Friday, March 28, 2014

What's Wrong with Healthcare: Getting a Pain Pill Prescription Filled

You want me to fill your prescription?!?   
This series of posts has been a long time in the making.  This year marks 10 years since I started my not-so-new life with daily, disabling chronic pain and fatigue.  I have a multitude of mixed feelings about this milestone, as does my hubby and everyone else who knows and loves me.

As I mulled over my situation yesterday, I realized that, among other things:
  1. the current health care system can't fix me or make me even a little bit better
  2. I am not happy with much of the "health care" I receive
  3. the health care system doesn't know how to care for people with chronic illnesses
  4. my initial assessment that health care reform wasn't going to effect me was WRONG
  5. I believe there are things my health care providers could be doing for me, but the culture within the health care system often prevents them from providing me with care to relieve my pain, symptoms and stress from chronic illness
Which brings me to Rant #1.

Can You Fill My Prescription?

After years of living with pain and struggling when my pain flares up, I found a pain medicine physician who believe in palliative care, i.e care to relieve my pain, symptoms and stress from chronic illness.  She prescribes narcotic pain medication for me.

I got my second prescription for morphine in mid-January 2014.  I took it to the pharmacy where I got my first prescription filled. When I presented my prescription at the drop-off window, I was told that 1) they didn't have the medication in stock and 2) I needed to check back with them at the beginning of February to see if they get it back in stock.

Really?  I have to wait 2 weeks to get my prescription filled.  And you won't even do me the courtesy of calling me to let me know when you have it? That's not great health care.

Let's Try This Again.... 

So then I get the flu.  And I get busy with a bunch of other doctor's appointments.  I wasn't so low on my pain medication that I needed it right away, but I didn't forget about getting the prescription either.  So it's February and I'm at the pharmacy picking up another prescription, and I remember to ask if my pain medication is in stock.  The pharmacy tech tells me yes, but then I realize that I forgot to bring my prescription!  Ugh.

So some more time passes before I finally find myself back at the pharmacy.  And this time I have my prescription in hand.  Yay me!  I present my prescription again, and again I am told it is out of stock.

Well this time I won't take that for an answer.  I ask the pharmacy tech to order it for me.  She tells me they will "try" -- no guarantees -- and I need to call them or come back on April 2nd to see if the medication has come in.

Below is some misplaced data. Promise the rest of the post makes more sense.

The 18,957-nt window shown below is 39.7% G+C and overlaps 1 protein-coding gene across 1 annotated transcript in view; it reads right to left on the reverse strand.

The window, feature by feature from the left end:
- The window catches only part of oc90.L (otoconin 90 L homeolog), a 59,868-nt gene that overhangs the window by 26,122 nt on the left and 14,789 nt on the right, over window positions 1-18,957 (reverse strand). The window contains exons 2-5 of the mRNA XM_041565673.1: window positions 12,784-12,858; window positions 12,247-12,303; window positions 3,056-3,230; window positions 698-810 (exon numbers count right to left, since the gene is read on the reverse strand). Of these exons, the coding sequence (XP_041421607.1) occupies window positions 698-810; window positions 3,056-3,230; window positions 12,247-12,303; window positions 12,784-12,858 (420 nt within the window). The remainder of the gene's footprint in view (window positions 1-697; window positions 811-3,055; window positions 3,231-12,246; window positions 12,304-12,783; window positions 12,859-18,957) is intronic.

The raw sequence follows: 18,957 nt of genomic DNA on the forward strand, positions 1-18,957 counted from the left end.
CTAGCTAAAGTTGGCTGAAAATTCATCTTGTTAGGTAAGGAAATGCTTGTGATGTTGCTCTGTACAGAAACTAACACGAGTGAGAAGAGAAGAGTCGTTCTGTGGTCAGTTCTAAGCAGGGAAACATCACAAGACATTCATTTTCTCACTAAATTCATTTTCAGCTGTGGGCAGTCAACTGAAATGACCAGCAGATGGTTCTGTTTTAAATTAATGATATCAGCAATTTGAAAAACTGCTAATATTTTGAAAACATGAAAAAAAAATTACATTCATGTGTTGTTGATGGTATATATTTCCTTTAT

Really? Again?  This is b***s***.

The Reasons Why My Prescription CAN'T Be Filled

So I talk to the pharmacist.  He tells me:

1) they don't keep this in stock because it's a lower dose than what most patients are prescribed
2) they have problems getting this dosage from their supplier
3) they are the 4th busiest location for this chain and their store has problems keeping this dosage of morphine in stock because of the volume of business they do

Blah, blah blah.  Wait, did he just tell me if I was taking a larger dose of morphine he could fill my prescription???

Then I asked if he could call another location to see if they have the medication in stock.  The pharmacist refuses, stating that 1) other locations won't give him that information over the phone and 2) another location would find it suspicious if he called them asking for this information.


It's Complaint Time

Here is the thing.  Right by the drop-off counter is a Notice to Consumers poster from the California State Board of Pharmacy.  The poster says:
"This pharmacy must provide any medicine or device legally prescribed for
you, unless:
  • It is not covered by your insurance;
  • You are unable to pay the cost of a copayment;
  • The pharmacist determines doing so would be against the law or potentially harmful to health.
If a medicine or device is not immediately available, the pharmacy will work with you to help you get your medicine or device in a timely manner."
So when I get home, I head over to California State Board of Pharmacy website and I file an online complaint.

I also head to the chain pharmacy's website and fill out an online complaint there too, letting them know I filed a complaint with the Pharmacy Board as well.

So Will I Ever Get This Prescription Filled? 

Really needing to get my pain medication ASAP, I call another location.  I know this chain's policy is NOT to tell callers if they have narcotic medications in stock because they are afraid of being robbed.  So I start by giving my name and phone number so they can look me up in the system.  Then I ask if the medication is in stock, letting them know I tried to fill my prescription at another location and was unsuccessful. 

I get lucky.  A very nice man puts me on hold, checks, comes back on the line and tells me they have it.  But I guess I won't know for sure until I get my hubby to take me there tonight.

I think there is something really wrong with healthcare if it takes this much time, energy and effort to get a pain medication prescription filled.

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1 comment

elana r. snyder said...

wow. I am in a very similar mess as u r. shortly after I got my mmj card I had to stop using the mmj. the pain meds aren't at a high enough dose for me to have a normal life, I can just go on and on. I don't understand y they give some morphine but not others. they told me that they are not going to let me have more then 50 mg oxy in a day. at this low level I can't leave house for more then 4 hours a day just too debilitating.